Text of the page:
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The Student News Site of University of California - San Diego

The UCSD Guardian

The Student News Site of University of California - San Diego

The UCSD Guardian

The Origins of Halloween: Meaning, Roots, and Traditions

Image+courtesy+of+Avery+Cocozziello+on+Unsplash
Image courtesy of Avery Cocozziello on Unsplash

When the days get shorter and the nights become longer, we start to see decorations all around us. Pumpkins, skeletons, spider webs, witch hats, and many more … It’s even quite common to see gardens decorated as graveyards. Eventually, on the 31st of October, or on the nearest weekend, big costume parties are happening. As college students, many of us look forward to Halloween parties, or in other words, ‘Hallo-weekend,’ for the whole year. Most of us have been celebrating it since childhood by wearing costumes, putting on makeup, and asking the question “trick or treat” without even knowing its background. So, let’s dive into the history of Halloween.

Today’s Halloween celebrations’ roots go way back to the pagan times. Halloween comes from the holiday name ‘Samhain’ (pronounced as Sow-en), which was essentially a harvest festival. Over the course of thousands of years, it was celebrated in different geographies and cultures around the same time: after the autumn equinox. When the harvest season was over, they prepared for the winter, held festivals to celebrate the harvest, and performed rituals like bonfires and dances for abundance. Since there was no singular belief system in so-called pagan religions, different cultures celebrated Samhain in different ways. Some continued celebrating it as a harvest festival, some celebrated it as a festive time approaching the new year, some celebrated it as the ‘Witches’ New Year,’ and some associated Samhain with their death cults.

Death cults were common during ancient times. From Europe to the Middle East to Latin America, there had been festivities referring to death. The celebrations mostly occurred around the same time in the Northern Hemisphere. For some cultures, the veil between the realm of death and the world of living became thinner for just a day, which was typically Oct. 31 to Nov. 1. In other cultures, the veil remained thinner for more than a month. For example, in ancient Rome, it was thinner from the 31st of October, when the harvest festival occurred, through Dec. 24 to 25 — which was thought to be the birth of the Sun God. It was a time for them to communicate with their ancestors and receive guidance. Surprisingly, those ancient beliefs and rituals became subjects to different branches of art throughout time.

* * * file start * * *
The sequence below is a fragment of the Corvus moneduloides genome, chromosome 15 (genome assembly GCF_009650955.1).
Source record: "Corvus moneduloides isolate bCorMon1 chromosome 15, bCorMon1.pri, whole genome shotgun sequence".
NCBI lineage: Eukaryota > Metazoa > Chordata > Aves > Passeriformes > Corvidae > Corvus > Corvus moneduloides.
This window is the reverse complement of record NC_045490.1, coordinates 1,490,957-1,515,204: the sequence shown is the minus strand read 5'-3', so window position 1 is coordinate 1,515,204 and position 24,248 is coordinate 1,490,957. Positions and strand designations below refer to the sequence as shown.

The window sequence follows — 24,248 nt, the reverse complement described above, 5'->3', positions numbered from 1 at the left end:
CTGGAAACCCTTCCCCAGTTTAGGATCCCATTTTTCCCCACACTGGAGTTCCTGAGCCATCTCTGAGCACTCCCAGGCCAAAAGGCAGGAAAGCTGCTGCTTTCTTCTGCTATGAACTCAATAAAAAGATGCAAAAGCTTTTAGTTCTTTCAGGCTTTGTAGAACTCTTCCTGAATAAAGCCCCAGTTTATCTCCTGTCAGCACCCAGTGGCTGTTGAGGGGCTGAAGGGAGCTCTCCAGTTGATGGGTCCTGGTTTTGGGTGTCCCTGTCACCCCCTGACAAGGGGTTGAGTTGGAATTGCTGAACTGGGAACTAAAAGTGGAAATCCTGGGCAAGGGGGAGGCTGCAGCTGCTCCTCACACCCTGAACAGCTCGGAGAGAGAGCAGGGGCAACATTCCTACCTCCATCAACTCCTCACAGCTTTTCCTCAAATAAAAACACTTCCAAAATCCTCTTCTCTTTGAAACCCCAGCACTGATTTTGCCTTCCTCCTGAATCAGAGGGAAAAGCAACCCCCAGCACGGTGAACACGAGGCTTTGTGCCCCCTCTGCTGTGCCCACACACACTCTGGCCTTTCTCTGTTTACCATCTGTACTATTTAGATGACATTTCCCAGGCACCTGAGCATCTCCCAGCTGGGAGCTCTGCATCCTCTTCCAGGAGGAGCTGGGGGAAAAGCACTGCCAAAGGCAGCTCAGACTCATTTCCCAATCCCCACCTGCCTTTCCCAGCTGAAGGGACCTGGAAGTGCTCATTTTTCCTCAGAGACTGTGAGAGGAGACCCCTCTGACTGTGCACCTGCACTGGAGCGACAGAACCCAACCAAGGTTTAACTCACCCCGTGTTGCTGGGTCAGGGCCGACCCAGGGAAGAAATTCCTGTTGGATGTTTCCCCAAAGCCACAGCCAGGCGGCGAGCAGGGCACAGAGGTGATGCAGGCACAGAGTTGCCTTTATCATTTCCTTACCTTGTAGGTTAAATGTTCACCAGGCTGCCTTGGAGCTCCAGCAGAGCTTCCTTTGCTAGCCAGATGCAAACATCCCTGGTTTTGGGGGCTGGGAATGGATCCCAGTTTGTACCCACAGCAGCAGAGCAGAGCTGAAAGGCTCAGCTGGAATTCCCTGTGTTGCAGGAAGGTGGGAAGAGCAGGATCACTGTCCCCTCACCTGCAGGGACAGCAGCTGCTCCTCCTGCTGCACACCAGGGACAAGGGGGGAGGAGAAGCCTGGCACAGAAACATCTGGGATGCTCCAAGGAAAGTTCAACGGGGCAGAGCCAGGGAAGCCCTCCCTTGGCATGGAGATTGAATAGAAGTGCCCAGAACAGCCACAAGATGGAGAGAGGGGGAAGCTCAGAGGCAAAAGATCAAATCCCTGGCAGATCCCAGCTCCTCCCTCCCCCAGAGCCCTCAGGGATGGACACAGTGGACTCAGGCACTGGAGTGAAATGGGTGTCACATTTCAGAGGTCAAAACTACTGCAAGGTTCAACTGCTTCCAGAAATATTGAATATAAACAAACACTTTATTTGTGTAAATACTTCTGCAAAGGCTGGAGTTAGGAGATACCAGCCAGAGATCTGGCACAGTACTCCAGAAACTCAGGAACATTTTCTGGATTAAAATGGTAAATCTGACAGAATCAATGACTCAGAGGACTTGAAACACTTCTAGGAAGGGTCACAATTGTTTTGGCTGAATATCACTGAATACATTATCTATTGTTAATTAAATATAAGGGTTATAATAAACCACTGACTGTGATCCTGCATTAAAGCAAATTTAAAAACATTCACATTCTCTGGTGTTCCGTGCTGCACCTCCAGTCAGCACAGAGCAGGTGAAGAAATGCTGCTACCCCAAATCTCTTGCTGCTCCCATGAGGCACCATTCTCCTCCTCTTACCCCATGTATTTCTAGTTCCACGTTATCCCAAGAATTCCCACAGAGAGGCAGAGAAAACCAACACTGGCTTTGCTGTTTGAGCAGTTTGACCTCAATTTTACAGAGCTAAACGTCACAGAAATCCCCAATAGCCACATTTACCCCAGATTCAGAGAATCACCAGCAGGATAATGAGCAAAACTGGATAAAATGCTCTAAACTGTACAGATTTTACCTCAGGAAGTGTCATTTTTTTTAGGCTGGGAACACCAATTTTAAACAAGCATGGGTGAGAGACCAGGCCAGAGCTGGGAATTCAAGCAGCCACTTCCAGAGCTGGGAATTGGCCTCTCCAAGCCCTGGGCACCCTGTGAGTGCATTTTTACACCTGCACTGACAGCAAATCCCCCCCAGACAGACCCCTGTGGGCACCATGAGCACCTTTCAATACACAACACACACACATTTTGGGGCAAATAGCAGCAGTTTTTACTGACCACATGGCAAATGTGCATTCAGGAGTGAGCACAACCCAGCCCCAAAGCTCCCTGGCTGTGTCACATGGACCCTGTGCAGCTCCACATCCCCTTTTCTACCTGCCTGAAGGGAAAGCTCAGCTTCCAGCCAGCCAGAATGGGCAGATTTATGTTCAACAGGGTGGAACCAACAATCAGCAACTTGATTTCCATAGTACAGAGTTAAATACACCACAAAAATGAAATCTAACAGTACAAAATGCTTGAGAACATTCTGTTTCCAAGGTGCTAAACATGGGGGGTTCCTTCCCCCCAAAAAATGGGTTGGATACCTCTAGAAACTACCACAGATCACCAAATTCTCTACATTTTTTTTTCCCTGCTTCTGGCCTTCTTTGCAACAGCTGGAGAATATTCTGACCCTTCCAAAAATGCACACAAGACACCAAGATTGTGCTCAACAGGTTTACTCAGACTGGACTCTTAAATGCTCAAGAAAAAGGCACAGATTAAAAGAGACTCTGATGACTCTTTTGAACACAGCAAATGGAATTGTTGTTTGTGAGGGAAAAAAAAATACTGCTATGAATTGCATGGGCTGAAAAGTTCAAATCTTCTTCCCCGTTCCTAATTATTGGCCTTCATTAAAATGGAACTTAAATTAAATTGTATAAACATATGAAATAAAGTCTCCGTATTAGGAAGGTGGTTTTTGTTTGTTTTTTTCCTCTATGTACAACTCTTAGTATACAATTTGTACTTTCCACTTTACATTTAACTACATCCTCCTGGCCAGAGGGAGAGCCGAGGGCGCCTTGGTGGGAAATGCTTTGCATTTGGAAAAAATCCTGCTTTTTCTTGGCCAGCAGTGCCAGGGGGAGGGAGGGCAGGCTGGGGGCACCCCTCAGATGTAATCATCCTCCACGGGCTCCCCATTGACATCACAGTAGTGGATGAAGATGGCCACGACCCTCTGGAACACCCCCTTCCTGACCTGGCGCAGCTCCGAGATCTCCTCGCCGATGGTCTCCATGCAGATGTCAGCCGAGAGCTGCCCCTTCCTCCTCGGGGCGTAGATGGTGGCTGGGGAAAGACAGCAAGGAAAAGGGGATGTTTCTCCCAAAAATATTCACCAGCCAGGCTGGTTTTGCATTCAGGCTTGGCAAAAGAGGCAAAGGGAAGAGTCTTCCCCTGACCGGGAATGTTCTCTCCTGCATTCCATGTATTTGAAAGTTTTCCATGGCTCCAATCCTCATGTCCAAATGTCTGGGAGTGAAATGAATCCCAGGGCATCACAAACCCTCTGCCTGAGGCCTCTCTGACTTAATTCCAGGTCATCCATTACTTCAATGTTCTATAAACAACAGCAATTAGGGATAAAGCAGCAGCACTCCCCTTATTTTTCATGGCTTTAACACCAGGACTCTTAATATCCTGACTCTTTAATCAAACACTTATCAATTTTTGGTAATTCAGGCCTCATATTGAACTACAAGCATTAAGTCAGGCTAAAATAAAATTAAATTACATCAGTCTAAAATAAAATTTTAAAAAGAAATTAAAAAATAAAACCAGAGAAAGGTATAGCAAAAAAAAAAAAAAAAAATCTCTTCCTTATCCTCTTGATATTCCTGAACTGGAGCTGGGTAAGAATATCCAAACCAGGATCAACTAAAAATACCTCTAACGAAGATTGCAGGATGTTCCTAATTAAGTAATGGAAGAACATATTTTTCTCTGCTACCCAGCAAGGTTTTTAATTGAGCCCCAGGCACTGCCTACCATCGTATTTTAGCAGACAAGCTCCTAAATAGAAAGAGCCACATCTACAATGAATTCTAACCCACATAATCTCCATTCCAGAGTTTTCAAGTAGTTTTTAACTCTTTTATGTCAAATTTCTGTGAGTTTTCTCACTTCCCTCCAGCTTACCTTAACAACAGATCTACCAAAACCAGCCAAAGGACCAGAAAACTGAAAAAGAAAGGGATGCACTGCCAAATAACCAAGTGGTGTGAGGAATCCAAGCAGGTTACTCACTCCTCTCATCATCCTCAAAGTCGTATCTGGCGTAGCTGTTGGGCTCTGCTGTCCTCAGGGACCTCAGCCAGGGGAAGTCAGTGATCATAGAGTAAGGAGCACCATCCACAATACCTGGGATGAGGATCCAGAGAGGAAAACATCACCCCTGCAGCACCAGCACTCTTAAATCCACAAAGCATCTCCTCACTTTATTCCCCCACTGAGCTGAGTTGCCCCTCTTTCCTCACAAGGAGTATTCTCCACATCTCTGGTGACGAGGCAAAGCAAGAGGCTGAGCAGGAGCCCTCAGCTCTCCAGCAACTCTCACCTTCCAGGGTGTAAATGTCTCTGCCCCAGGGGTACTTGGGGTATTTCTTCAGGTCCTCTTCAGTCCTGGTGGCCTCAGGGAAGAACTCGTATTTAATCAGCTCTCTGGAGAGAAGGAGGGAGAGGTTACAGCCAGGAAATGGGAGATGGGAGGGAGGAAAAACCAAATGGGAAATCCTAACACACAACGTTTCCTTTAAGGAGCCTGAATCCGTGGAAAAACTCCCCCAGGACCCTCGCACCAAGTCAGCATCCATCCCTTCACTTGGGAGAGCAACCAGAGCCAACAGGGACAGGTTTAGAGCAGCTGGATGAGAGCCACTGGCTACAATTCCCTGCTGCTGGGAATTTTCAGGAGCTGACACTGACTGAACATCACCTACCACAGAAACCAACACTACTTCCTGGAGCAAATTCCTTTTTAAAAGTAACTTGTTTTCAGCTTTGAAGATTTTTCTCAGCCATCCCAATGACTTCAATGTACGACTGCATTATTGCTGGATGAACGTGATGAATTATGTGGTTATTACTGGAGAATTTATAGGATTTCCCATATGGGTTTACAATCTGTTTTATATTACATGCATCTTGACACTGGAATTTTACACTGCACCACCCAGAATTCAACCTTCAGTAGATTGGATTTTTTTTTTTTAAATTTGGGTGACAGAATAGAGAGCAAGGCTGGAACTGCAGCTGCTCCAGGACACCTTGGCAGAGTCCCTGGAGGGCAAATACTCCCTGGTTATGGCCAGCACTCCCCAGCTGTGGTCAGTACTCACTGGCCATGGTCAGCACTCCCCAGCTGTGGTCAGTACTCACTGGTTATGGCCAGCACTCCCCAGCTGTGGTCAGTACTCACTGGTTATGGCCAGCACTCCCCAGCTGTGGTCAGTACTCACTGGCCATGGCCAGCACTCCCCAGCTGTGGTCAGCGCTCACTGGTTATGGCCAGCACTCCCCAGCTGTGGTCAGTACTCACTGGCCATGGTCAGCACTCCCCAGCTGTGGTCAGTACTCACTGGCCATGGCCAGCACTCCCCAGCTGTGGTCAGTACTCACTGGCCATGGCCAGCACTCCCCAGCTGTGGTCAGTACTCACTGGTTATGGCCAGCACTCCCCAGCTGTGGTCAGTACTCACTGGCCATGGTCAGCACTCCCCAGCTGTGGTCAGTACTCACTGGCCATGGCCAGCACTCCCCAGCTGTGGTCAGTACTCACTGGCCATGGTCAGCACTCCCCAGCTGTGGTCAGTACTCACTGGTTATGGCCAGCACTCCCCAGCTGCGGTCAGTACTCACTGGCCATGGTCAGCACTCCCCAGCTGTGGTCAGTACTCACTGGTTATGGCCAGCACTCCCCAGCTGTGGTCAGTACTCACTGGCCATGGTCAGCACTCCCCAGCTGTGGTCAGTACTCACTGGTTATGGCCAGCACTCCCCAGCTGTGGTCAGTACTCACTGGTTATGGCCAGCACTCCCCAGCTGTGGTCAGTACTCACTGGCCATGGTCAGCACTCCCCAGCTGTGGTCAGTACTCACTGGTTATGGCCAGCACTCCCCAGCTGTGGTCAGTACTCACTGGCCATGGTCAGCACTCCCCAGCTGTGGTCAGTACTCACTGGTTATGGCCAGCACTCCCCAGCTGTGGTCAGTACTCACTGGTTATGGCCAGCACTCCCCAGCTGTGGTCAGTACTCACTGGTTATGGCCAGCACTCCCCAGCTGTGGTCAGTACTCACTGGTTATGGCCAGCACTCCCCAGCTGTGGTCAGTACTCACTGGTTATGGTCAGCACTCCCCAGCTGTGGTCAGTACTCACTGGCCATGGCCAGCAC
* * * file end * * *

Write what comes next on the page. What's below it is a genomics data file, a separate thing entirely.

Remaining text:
I’d also like to mention the Halloween horror movies that captured our minds at some point of our lives. It’s very common in Hollywood to create a monster-like, mystical, and interdimensional creature who enters our world on Halloween night, and causes harm.

For the cultures who associated Samhain with their death cults, there are quite interesting myths. One of them is ‘Samhain,’ believed to be the demonic creature who ensures festivals will occur. When the veil gets thinner on 31st of October, some creatures can enter our world. The purpose of the decorations is to guide those creatures. Costumes are for camouflage so the Samhain and the creatures won’t be able to recognize living humans. Carving pumpkins and putting candles inside of them is a thousands of years old tradition and it shows the ones who worship Samhain. The treats are to feed the Samhain and the creatures, so they won’t trick humans. And that’s a great example for the demonization of pagan beliefs.

In time, the ancient harvest festival called ‘Samhain’ was Christianized as “All Hallows Eve.” Some referred to it as a day to bless the souls of the saints, while others referred to it as a day for initiation. Today we celebrate it as ‘Halloween’ on the 31st of October, an etymologically closer word to the holiday’s Christianized version. Even without awareness, we are still doing similar or even the same rituals as pagan times.

Halloween was commercialized at the beginning of the 20th century, and ever since, books were written, movies were shot, costumes and cosmetics were sold, parties were thrown, and it became a big business. Surprisingly, from the spread of Christianity to the 20th century, there is no cultural or literal proof about Halloween celebrations as our ancestors celebrated during the ancient times except the communities that somehow kept their native culture alive, like Ireland and Scotland. At this point a question may come to our mind: “Did we start to return to the old beliefs?”

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